Justices Decline To Hear 'Bad Faith' Dispute In Medical Malpractice Case
In a case involving a $35 million arbitration award, the Florida Supreme Court on Thursday said it will not take up a dispute about whether a physician is able to pursue a "bad faith" claim against a medical-malpractice insurer.
Justices turned down a request from First Professionals Insurance Co. to review a ruling by the First District Court of Appeal, according to an order posted on the Supreme Court website.
The appeals court ruled last year that physician Mohamad R. Samiian could pursue a bad-faith claim against the insurer in a dispute stemming from a liposuction procedure that Samiian performed in 2004 on patient Martin Gottlieb, who later that evening suffered a cardiac arrest and died.
Gottlieb's estate gave notice in 2005 that it would file a medical-malpractice lawsuit. First Professionals Insurance, which was Samiian's insurer, agreed to settle and delivered a check to the estate's attorney for the policy limits. But later, an attorney representing Samiian offered to submit the case to binding arbitration, with the offer not contingent on a limitation of damages, according to the appeals-court ruling.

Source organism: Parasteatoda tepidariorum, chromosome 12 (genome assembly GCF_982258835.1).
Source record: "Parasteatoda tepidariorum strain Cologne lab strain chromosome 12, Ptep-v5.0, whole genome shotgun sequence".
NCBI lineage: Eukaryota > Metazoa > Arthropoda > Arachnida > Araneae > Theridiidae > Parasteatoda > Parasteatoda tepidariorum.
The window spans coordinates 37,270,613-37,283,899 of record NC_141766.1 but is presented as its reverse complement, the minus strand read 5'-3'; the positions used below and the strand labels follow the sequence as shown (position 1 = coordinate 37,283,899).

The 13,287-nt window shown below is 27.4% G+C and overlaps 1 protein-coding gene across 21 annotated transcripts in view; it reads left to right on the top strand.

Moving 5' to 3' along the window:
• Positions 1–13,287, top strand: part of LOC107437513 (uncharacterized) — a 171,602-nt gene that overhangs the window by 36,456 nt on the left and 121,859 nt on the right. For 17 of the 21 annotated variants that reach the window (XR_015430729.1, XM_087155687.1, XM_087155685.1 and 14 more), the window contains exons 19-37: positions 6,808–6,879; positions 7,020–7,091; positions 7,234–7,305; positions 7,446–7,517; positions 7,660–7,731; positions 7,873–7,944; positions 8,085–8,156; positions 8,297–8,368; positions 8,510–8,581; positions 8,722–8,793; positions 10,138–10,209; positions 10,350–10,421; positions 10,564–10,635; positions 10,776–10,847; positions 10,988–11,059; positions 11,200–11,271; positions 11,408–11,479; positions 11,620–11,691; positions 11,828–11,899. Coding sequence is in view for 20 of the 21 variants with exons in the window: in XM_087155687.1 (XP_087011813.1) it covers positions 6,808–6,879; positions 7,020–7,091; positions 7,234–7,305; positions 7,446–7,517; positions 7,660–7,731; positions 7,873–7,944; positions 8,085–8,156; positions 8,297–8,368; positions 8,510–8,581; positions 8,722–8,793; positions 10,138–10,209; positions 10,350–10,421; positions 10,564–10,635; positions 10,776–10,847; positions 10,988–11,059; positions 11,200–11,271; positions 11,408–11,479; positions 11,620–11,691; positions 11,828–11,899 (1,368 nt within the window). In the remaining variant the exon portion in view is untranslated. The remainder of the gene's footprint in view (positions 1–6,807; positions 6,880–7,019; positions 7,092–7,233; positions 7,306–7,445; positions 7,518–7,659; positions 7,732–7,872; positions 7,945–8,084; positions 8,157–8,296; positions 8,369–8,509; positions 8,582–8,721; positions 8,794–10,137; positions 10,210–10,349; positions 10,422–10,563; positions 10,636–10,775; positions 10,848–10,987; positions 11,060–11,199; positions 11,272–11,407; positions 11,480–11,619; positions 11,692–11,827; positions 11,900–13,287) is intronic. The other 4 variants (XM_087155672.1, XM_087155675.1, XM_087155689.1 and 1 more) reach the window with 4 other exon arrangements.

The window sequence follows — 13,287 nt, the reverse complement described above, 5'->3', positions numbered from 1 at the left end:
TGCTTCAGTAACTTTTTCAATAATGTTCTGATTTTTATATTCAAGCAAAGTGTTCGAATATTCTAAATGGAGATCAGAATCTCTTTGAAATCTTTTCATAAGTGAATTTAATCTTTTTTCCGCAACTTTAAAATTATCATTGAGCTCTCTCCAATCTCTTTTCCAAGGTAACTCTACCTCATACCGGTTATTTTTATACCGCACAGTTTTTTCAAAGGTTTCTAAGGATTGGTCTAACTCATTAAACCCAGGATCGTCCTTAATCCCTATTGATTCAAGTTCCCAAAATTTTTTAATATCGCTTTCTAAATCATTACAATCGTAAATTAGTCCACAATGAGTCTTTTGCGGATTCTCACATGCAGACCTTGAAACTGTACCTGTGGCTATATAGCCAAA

Ultimately, an arbitration panel awarded $35.3 million to the estate and Gottlieb's survivors. Samiian in 2010 filed a case in Duval County against the insurer, arguing it had acted in "bad faith" in handling the medical-negligence claim.
A three-judge panel of the appeals court said Samiian could pursue bad-faith arguments related to the decision to go to arbitration, but the panel made clear it was not deciding the merits of the case.